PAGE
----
Is New York Times Company (NYT) A Good Stock To Buy?

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It seems that the masses and most of the financial media hate hedge funds and what they do, but why is this hatred of hedge funds so prominent? At the end of the day, these asset management firms do not gamble the hard-earned money of the people who are on the edge of poverty. Truth be told, most hedge fund managers and other smaller players within this industry are very smart and skilled investors. Of course, they may also make wrong bets in some instances, but no one knows what the future holds and how market participants will react to the bountiful news that floods in each day. The S&P 500 Index gained 5.2% in the 12 month-period that ended October 30, while less than 49% of its stocks beat the benchmark. In contrast, the 30 most popular S&P 500 stocks among the hedge fund investors tracked by the Insider Monkey team returned 9.5% over the same period, which provides evidence that these money managers do have great stock picking abilities. Even more to that, 63% of these stocks managed to beat the S&P 500 Index. That’s why we believe it isn’t a waste of time to check out hedge fund sentiment before you invest in a stock like The New York Times Company (NYSE:NYT).

Is The New York Times Company (NYSE:NYT) a buy right now? The stock hasn’t moved much over the last two years, but we recently detected some bullish activity by hedge funds. The number of bullish hedge fund positions inched up by 4 in recent months. NYT was in 18 hedge funds’ portfolios at the end of the third quarter of 2015. There were 14 hedge funds in our database with NYT positions at the end of the previous quarter. At the end of this article we will also compare NYT to other stocks, including Xenia Hotels & Resorts Inc (NYSE:XHR), Grupo Aeroportuario del Centro Nort (ADR) (NASDAQ:OMAB), and Summit Materials Inc (NYSE:SUM) to get a better sense of its popularity.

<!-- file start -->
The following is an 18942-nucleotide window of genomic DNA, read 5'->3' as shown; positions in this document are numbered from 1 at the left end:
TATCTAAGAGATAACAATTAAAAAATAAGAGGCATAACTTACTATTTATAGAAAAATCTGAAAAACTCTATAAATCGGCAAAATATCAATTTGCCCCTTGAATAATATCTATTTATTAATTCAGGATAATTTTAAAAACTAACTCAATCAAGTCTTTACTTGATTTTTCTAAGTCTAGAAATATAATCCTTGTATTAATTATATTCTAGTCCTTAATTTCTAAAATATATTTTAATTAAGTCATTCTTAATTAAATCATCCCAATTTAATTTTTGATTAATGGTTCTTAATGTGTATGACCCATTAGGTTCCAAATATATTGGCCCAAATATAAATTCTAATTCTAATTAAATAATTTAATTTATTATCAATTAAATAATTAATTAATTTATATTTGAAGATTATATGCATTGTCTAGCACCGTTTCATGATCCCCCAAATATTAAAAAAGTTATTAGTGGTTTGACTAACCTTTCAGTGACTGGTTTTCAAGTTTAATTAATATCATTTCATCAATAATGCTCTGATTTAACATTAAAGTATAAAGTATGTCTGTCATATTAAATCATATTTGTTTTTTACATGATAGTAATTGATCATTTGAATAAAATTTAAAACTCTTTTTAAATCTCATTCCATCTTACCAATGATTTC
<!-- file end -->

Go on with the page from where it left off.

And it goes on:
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What does the smart money think about The New York Times Company (NYSE:NYT)?

At Q3’s end, a total of 18 of the hedge funds tracked by Insider Monkey were long this stock, an increase of 29% from one quarter earlier. With the smart money’s capital changing hands, there exists a few noteworthy hedge fund managers who were boosting their holdings meaningfully (or already accumulated large positions).

According to Insider Monkey’s hedge fund database, JHL Capital Group, managed by James H. Litinsky, holds the most valuable position in The New York Times Company (NYSE:NYT). The fund reportedly holds a $109.8 million stake in the company, comprising 12.1% of its 13F portfolio. The second largest stake is held by QVT Financial, led by Daniel Gold, holding a $23.9 million position; the fund has 0.8% of its 13F portfolio invested in the stock. Some other hedge funds and institutional investors with similar optimism contain Joel Greenblatt’s Gotham Asset Management, Parag Vora’s HG Vora Capital Management and Jim Simons’s Renaissance Technologies.

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